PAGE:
House Committee Hands Big Pharma a Gift: Legal Immunity for Bad Drugs

Bill Rewards Corporate Interests and Multinational Drug Companies at the Expense of Injured Consumers, Says NC Advocates for Justice

Pharma Exec Allowed Exclusive Opportunity to Speak as Patient Advocates Told to Wait

Mar 23, 2011, 15:44 ET from NC Advocates for Justice

RALEIGH, N.C., March 23, 2011 /PRNewswire/ -- Rep. Johnathan Rhyne, Republican Chairman of the NC House Select Committee on Tort Reform, today launched an assault on patients rights, adding provisions to favor insurance companies and drug manufacturers to a controversial Senate bill.  As summarized by the NC Advocates for Justice, the House bill includes:

1.) Immunity for Negligent Drug Manufacturers:  Drug companies could not be sued by those harmed by defective and dangerous drugs unless the company obtained FDA approval by fraud.  Even if the product is later found to be harmful or deadly, the drug manufacturer -- so long as it had FDA approval -- cannot be held liable.  Only one other state, Michigan, has passed a similarly extreme law, and there a repeal movement is underway.  

2.) Legalized Negligence: The house version of Senate Bill 33 continues to provide immunity for negligence in the ER.  

3.) Unconstitutional Cap: The House bill limits damages to patients who suffer disfigurement, mutilation, loss of limb, and paralysis to $250,000.  Two retired NC Supreme Court Justices, both conservative Republicans, have told legislators that the proposed cap is "unconstitutional and unnecessary."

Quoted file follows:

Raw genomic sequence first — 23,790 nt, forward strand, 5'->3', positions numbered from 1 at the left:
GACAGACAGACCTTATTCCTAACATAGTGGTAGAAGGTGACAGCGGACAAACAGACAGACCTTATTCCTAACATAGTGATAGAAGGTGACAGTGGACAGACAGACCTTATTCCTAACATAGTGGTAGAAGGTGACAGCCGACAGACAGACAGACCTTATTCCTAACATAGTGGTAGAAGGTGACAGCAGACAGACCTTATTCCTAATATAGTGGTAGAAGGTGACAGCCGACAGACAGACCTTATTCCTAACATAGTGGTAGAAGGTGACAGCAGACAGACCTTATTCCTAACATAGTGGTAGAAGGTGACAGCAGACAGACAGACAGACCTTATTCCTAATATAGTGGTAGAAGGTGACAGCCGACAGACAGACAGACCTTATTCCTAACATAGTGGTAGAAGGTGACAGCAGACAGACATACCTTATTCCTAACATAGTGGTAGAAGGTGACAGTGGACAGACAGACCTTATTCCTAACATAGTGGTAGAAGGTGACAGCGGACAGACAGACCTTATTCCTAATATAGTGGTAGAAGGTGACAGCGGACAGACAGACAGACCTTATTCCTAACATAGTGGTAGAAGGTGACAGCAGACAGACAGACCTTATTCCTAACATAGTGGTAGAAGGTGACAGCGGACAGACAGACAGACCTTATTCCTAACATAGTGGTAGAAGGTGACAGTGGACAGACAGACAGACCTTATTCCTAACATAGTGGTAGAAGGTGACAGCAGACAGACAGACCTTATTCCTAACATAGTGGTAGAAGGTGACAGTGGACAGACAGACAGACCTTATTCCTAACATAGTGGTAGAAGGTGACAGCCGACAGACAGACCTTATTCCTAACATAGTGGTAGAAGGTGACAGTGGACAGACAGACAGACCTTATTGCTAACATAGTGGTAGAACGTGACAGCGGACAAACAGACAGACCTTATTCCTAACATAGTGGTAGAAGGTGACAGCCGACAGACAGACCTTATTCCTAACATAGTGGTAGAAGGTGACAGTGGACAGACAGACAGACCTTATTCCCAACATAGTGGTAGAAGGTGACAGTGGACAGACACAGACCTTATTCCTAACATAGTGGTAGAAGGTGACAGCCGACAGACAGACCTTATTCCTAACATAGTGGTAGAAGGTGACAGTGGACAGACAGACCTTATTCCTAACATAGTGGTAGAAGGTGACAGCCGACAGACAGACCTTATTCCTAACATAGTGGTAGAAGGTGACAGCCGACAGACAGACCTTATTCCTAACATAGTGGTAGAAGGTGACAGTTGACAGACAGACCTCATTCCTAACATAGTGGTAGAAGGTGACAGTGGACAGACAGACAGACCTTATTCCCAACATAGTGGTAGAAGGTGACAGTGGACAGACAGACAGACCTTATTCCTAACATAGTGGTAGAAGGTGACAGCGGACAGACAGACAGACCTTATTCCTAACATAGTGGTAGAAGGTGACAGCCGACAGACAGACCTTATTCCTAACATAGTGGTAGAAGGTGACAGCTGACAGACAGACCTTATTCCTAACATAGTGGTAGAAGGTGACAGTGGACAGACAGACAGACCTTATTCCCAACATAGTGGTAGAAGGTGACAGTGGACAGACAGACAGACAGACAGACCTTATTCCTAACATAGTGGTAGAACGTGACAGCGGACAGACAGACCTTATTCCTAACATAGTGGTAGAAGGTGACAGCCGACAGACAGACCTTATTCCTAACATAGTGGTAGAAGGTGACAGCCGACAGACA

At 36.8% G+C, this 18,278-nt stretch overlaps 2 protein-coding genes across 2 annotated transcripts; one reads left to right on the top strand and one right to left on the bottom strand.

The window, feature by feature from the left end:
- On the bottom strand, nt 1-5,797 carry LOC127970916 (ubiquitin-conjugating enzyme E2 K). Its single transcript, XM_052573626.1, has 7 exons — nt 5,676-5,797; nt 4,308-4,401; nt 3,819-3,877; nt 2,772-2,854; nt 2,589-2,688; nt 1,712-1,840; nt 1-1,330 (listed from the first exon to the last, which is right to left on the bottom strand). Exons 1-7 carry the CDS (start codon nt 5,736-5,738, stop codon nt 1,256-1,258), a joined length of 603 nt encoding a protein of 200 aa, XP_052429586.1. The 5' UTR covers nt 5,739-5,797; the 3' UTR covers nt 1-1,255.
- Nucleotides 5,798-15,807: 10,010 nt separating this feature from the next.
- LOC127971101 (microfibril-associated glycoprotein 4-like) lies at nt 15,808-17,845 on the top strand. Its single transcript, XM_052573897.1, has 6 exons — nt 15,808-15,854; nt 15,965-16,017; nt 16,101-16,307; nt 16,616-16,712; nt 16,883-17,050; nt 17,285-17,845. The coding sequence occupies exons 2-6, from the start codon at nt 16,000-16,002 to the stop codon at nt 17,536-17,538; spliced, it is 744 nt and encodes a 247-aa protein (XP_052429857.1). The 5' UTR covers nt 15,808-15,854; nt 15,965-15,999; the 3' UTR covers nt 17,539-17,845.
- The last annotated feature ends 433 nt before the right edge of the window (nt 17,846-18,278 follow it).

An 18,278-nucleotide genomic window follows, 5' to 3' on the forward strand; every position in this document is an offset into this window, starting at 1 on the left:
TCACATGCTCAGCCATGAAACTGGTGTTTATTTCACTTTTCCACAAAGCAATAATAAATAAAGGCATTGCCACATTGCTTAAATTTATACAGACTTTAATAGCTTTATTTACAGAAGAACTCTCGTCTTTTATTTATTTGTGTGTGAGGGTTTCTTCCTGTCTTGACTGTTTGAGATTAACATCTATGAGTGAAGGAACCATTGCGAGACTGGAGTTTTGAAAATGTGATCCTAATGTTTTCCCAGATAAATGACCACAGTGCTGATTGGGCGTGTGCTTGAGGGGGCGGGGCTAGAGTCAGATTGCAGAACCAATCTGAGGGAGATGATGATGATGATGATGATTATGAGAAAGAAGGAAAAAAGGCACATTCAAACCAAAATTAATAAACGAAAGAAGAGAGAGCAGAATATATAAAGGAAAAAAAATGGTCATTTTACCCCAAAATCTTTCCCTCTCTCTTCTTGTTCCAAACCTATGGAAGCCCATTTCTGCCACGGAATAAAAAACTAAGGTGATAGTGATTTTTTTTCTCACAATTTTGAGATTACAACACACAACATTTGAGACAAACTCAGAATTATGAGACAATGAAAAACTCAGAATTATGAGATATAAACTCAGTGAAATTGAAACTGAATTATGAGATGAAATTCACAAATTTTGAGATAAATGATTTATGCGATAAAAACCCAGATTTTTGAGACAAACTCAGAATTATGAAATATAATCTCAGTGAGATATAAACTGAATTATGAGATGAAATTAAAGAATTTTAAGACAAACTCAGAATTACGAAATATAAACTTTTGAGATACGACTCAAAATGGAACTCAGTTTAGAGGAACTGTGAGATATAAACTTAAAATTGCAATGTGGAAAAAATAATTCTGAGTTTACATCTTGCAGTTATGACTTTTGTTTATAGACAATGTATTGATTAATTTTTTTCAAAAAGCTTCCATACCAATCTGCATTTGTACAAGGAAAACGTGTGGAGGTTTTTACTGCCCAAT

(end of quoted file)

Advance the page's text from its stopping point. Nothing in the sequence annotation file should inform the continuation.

Rep. Rhyne allowed only one speaker at today's meeting -- John Del Giorno, a top government relations executive for GlaxoSmithKline.   Rep. Rhyne told all other potential speakers -- including eager patient advocates -- they would have to wait until next week, then gave the floor to GSK's Del Giorno.

"These proposals would benefit CEOs of corporations, drug companies and groups like the North Carolina Medical Society at the expense of the average North Carolinian," said Dick Taylor of the NC Advocates for Justice. "These priorities are upside down."    

The Charlotte Observer, in a recent voice-of-the-paper editorial, said of SB 33: "This is not the right approach...rather, it will limit the ability of the citizens of North Carolina to seek damages for pain and suffering, including mistakes and botched care in emergency rooms that have killed many and maimed others."

A recent article in the New England Journal of Medicine indicates that 4,000 patients die and 5,700 patients are permanently injured in North Carolina hospitals every year because of preventable medical mistakes.

The Select Committee, chaired by Reps. Rhyne and Dan McComas, is scheduled to hold its only public hearing on Thursday, March 31.

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SOURCE NC Advocates for Justice